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MANILA - Philex Mining Corp. has started to dig deep into the cause of the tailings spill that led to the suspension in the operations of its Padcal copper-gold mine site in Benguet, but inclement weather in the area remains a deterrent, a company official told InterAksyon.com on Sunday.
In a telephone interview, Atty. Eduardo Aratas, spokesperson for the Padcal mining operations and Philex legal division head, said that as soon as the spill of the mine waste was contained on Friday morning, company engineers began to look into the source of the leak at a tunnel beneath the tailings pond which discharged sediments and water.
The company has already put in place temporary measures to plug the leak, and they will come up with concrete steps to completely stop it “the sooner, the better,” Aratas said.
“We are monitoring the progress day-to-day,” he said.
Philex will mobilize remote cameras to go down the tunnel and zoom into the source of the leak, the official said.
Equipment such as bulldozers, cranes, drill machines, trucks, as well as ramps, land bridges, and hard debris have been prepared as well, he said.
However, rains continue to pour in the area, resulting in fog and zero visibility, hence difficulty in surveying the damage, Aratas said.
The Philex official said that once the weather gets better and it becomes safer, their trained miners will do the probing.
Sediments that flowed into the nearby Agno River will also be surveyed by a chopper when there is fine weather, he said.
As to “possible sedimentation of the river,” the company will determine the extent. Sabi ni MVP linisin,” said Aratas, referring to Manuel V. Pangilinan, chairman of Philex.
Pangilinan is also the chairman of TV5, of which InterAksyon.com is the online news portal.
Philex had assured the public that the sediments and water that spilled from the tailings pond are biodegradable and non-toxic.
The Padcal mine has three tailings ponds but only one—Tailings Pond No. 3, whose tunnel leaked—was operational.
Tailings Pond No. 1 had been decommissioned, while Tailings Pond No. 2 is under rehabilitation.
But with Tailings Pond No. 3 damaged, the rehabilitation of the second tailings pond needs to be fast-tracked so that it could be used again as soon as possible, Aratas said.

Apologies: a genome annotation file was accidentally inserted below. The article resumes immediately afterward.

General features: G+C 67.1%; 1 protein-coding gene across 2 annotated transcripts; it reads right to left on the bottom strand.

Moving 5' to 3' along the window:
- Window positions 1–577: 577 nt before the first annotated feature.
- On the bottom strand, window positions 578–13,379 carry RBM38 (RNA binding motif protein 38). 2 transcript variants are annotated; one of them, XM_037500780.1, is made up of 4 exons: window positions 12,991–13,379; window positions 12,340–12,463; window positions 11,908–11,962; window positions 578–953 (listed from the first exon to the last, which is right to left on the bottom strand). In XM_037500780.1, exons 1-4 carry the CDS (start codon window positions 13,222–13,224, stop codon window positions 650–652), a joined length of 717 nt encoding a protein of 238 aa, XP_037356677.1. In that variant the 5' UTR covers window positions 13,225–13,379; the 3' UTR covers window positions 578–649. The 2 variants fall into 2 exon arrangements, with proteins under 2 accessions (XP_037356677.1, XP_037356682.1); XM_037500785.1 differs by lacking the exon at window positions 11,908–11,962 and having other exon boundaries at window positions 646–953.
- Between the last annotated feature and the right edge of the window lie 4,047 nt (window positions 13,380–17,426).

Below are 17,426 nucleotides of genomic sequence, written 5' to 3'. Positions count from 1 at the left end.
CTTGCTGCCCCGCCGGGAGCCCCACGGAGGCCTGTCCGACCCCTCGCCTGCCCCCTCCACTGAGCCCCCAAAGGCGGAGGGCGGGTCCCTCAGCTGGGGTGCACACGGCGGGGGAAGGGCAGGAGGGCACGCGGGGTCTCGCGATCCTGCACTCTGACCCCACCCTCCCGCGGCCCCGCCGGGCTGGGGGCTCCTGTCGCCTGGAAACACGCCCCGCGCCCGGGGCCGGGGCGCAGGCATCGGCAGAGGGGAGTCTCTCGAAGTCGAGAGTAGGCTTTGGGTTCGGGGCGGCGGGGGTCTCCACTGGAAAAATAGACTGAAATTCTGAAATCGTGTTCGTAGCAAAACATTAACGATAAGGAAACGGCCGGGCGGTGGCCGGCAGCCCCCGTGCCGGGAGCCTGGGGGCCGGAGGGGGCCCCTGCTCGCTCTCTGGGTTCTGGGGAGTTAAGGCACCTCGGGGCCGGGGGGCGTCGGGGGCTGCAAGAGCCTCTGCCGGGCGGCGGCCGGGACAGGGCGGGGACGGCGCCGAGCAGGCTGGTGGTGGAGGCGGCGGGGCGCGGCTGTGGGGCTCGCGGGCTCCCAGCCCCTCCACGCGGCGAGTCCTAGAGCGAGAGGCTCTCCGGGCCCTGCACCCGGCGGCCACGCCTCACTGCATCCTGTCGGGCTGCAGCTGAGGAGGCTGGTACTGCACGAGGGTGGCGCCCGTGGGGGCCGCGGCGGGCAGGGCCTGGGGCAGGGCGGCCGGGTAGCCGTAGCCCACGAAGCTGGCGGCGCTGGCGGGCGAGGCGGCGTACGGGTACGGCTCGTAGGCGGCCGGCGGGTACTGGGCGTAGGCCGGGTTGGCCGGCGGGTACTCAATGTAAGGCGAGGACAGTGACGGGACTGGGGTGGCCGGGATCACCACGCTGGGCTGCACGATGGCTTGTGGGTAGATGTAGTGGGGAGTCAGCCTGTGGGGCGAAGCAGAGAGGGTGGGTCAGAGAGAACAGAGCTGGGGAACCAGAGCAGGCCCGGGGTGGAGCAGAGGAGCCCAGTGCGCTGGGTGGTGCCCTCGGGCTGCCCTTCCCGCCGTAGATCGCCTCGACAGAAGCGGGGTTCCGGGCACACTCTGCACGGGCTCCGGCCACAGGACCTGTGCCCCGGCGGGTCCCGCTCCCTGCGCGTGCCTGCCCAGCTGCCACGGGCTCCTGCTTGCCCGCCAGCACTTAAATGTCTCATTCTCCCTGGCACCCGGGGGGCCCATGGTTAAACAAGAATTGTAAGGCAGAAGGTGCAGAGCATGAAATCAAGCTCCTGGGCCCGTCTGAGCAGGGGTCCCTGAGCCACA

Prior to the incident, Philex processed up to 27,000 metric tons of ore per day.
For every ton of ore mined at Padcal, extracted copper and gold comprise only less than one percent, the Philex official said. The pulverized, sandy-like residue or “tailings” are dumped into the pond to be mixed with water.
Due to the tailings spill, Philex voluntarily suspended the operations of the Padcal mine at midnight of August 1 as a precautionary measure.
The company had said in a disclosure to the local bourse that the “unabated heavy rains” brought by typhoons “Ferdie” and “Gener” during the past two weeks resulted in an “unusual and heavy” accumulation of rainwater in the tailings pond.
The firm immediately reported the incident to the Mines and Geosciences Bureau, and on August 2, the agency issued a cease operation order to the mining firm that will remain in force until such time that the safety and integrity of the tailings pond is assured.
In a statement released on August 4, Philex president Eulalio Austin Jr. was quoted as saying that the tailings spill had been contained in the morning of the previous day.
“Despite the heavy rains, thick fog and strong gusty winds in the area, our team has successfully removed concrete stopboards at the penstock area of Tailings Pond No. 3,” Austin said. “Since the mine continues to be closed, no further tailings are added to the pond.”
No injuries or fatalities had been reported as a result of the incident, Philex had said, adding that it was in close coordination with local government units and concerned government agencies.
With the temporary shutdown, the listed mining company stands to lose P40 million a day in foregone revenues, as the mine will remain closed until a full assessment of the tailings pond can be done.
Philex would also “unlikely” have a shipment in September, Pangilinan said in a press briefing last week.
Work has also stopped for the about 2,400 workers at the Padcal mine—majority of whom were involved in mining and milling and were paid on a daily basis, Aratas said.
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